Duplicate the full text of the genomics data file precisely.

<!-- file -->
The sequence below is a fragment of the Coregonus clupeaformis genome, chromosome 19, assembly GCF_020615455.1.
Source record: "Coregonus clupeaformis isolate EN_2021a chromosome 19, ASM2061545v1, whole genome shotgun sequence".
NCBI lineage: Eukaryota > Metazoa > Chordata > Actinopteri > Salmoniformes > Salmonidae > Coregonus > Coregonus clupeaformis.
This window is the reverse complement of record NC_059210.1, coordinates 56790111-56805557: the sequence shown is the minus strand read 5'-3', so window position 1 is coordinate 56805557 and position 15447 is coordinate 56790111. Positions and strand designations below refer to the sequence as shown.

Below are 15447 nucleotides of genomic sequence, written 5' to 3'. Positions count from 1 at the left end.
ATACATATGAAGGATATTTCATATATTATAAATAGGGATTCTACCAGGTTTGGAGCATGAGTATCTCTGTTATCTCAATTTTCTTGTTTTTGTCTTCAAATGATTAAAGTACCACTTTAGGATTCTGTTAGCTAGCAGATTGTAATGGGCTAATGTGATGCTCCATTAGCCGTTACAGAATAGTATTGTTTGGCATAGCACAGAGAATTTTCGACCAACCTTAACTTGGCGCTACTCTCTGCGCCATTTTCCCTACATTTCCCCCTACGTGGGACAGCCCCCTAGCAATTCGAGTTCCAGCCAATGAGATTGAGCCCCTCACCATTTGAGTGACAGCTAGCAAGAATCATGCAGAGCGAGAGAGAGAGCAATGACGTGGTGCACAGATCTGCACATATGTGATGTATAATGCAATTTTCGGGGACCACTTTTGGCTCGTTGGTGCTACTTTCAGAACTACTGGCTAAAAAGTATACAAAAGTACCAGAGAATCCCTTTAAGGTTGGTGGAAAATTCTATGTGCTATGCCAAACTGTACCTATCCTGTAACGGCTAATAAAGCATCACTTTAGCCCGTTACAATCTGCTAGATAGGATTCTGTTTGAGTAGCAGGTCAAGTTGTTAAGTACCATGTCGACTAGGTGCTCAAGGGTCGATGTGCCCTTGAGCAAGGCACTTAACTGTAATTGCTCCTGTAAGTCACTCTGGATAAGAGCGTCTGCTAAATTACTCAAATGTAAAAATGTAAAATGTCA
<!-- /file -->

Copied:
The sequence below is a fragment of the Coregonus clupeaformis genome, chromosome 19, assembly GCF_020615455.1.
Source record: "Coregonus clupeaformis isolate EN_2021a chromosome 19, ASM2061545v1, whole genome shotgun sequence".
NCBI lineage: Eukaryota > Metazoa > Chordata > Actinopteri > Salmoniformes > Salmonidae > Coregonus > Coregonus clupeaformis.
This window is the reverse complement of record NC_059210.1, coordinates 56790111-56805557: the sequence shown is the minus strand read 5'-3', so window position 1 is coordinate 56805557 and position 15447 is coordinate 56790111. Positions and strand designations below refer to the sequence as shown.

Below are 15447 nucleotides of genomic sequence, written 5' to 3'. Positions count from 1 at the left end.
ATACATATGAAGGATATTTCATATATTATAAATAGGGATTCTACCAGGTTTGGAGCATGAGTATCTCTGTTATCTCAATTTTCTTGTTTTTGTCTTCAAATGATTAAAGTACCACTTTAGGATTCTGTTAGCTAGCAGATTGTAATGGGCTAATGTGATGCTCCATTAGCCGTTACAGAATAGTATTGTTTGGCATAGCACAGAGAATTTTCGACCAACCTTAACTTGGCGCTACTCTCTGCGCCATTTTCCCTACATTTCCCCCTACGTGGGACAGCCCCCTAGCAATTCGAGTTCCAGCCAATGAGATTGAGCCCCTCACCATTTGAGTGACAGCTAGCAAGAATCATGCAGAGCGAGAGAGAGAGCAATGACGTGGTGCACAGATCTGCACATATGTGATGTATAATGCAATTTTCGGGGACCACTTTTGGCTCGTTGGTGCTACTTTCAGAACTACTGGCTAAAAAGTATACAAAAGTACCAGAGAATCCCTTTAAGGTTGGTGGAAAATTCTATGTGCTATGCCAAACTGTACCTATCCTGTAACGGCTAATAAAGCATCACTTTAGCCCGTTACAATCTGCTAGATAGGATTCTGTTTGAGTAGCAGGTCAAGTTGTTAAGTACCATGTCGACTAGGTGCTCAAGGGTCGATGTGCCCTTGAGCAAGGCACTTAACTGTAATTGCTCCTGTAAGTCACTCTGGATAAGAGCGTCTGCTAAATTACTCAAATGTAAAAATGTAAAATGTCA